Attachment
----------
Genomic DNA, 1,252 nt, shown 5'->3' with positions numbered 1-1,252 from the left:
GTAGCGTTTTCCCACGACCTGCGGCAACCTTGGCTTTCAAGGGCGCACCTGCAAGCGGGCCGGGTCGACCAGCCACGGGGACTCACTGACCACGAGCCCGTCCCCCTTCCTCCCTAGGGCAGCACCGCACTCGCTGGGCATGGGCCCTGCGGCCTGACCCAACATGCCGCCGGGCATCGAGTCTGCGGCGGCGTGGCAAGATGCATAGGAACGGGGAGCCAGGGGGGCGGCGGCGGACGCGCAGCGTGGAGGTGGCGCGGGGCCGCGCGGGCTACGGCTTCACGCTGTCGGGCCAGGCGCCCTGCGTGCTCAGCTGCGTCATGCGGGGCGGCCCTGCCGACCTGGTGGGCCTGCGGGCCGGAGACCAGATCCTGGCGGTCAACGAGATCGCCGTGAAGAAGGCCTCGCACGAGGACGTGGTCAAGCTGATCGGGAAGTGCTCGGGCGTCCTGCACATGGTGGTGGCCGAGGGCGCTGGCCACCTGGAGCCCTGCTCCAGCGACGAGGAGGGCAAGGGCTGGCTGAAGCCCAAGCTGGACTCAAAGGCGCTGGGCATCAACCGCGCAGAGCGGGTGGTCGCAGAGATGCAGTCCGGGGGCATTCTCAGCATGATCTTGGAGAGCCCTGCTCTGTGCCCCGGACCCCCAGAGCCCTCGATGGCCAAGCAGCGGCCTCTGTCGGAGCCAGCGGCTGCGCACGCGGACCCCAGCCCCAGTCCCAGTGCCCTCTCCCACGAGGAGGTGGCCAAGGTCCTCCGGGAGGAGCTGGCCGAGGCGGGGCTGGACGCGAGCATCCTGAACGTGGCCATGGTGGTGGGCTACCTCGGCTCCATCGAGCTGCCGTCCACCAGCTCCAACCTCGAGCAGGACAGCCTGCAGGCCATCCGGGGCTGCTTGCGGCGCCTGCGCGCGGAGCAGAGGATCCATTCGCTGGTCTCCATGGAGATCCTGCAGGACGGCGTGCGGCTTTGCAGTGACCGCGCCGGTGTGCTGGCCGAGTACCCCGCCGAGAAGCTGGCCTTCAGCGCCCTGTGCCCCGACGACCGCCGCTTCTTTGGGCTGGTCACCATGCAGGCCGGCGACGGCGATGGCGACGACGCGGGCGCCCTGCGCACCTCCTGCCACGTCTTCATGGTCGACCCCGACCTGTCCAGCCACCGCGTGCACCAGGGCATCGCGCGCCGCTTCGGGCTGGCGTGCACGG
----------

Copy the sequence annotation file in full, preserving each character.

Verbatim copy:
Genomic DNA, 1,252 nt, shown 5'->3' with positions numbered 1-1,252 from the left:
GTAGCGTTTTCCCACGACCTGCGGCAACCTTGGCTTTCAAGGGCGCACCTGCAAGCGGGCCGGGTCGACCAGCCACGGGGACTCACTGACCACGAGCCCGTCCCCCTTCCTCCCTAGGGCAGCACCGCACTCGCTGGGCATGGGCCCTGCGGCCTGACCCAACATGCCGCCGGGCATCGAGTCTGCGGCGGCGTGGCAAGATGCATAGGAACGGGGAGCCAGGGGGGCGGCGGCGGACGCGCAGCGTGGAGGTGGCGCGGGGCCGCGCGGGCTACGGCTTCACGCTGTCGGGCCAGGCGCCCTGCGTGCTCAGCTGCGTCATGCGGGGCGGCCCTGCCGACCTGGTGGGCCTGCGGGCCGGAGACCAGATCCTGGCGGTCAACGAGATCGCCGTGAAGAAGGCCTCGCACGAGGACGTGGTCAAGCTGATCGGGAAGTGCTCGGGCGTCCTGCACATGGTGGTGGCCGAGGGCGCTGGCCACCTGGAGCCCTGCTCCAGCGACGAGGAGGGCAAGGGCTGGCTGAAGCCCAAGCTGGACTCAAAGGCGCTGGGCATCAACCGCGCAGAGCGGGTGGTCGCAGAGATGCAGTCCGGGGGCATTCTCAGCATGATCTTGGAGAGCCCTGCTCTGTGCCCCGGACCCCCAGAGCCCTCGATGGCCAAGCAGCGGCCTCTGTCGGAGCCAGCGGCTGCGCACGCGGACCCCAGCCCCAGTCCCAGTGCCCTCTCCCACGAGGAGGTGGCCAAGGTCCTCCGGGAGGAGCTGGCCGAGGCGGGGCTGGACGCGAGCATCCTGAACGTGGCCATGGTGGTGGGCTACCTCGGCTCCATCGAGCTGCCGTCCACCAGCTCCAACCTCGAGCAGGACAGCCTGCAGGCCATCCGGGGCTGCTTGCGGCGCCTGCGCGCGGAGCAGAGGATCCATTCGCTGGTCTCCATGGAGATCCTGCAGGACGGCGTGCGGCTTTGCAGTGACCGCGCCGGTGTGCTGGCCGAGTACCCCGCCGAGAAGCTGGCCTTCAGCGCCCTGTGCCCCGACGACCGCCGCTTCTTTGGGCTGGTCACCATGCAGGCCGGCGACGGCGATGGCGACGACGCGGGCGCCCTGCGCACCTCCTGCCACGTCTTCATGGTCGACCCCGACCTGTCCAGCCACCGCGTGCACCAGGGCATCGCGCGCCGCTTCGGGCTGGCGTGCACGG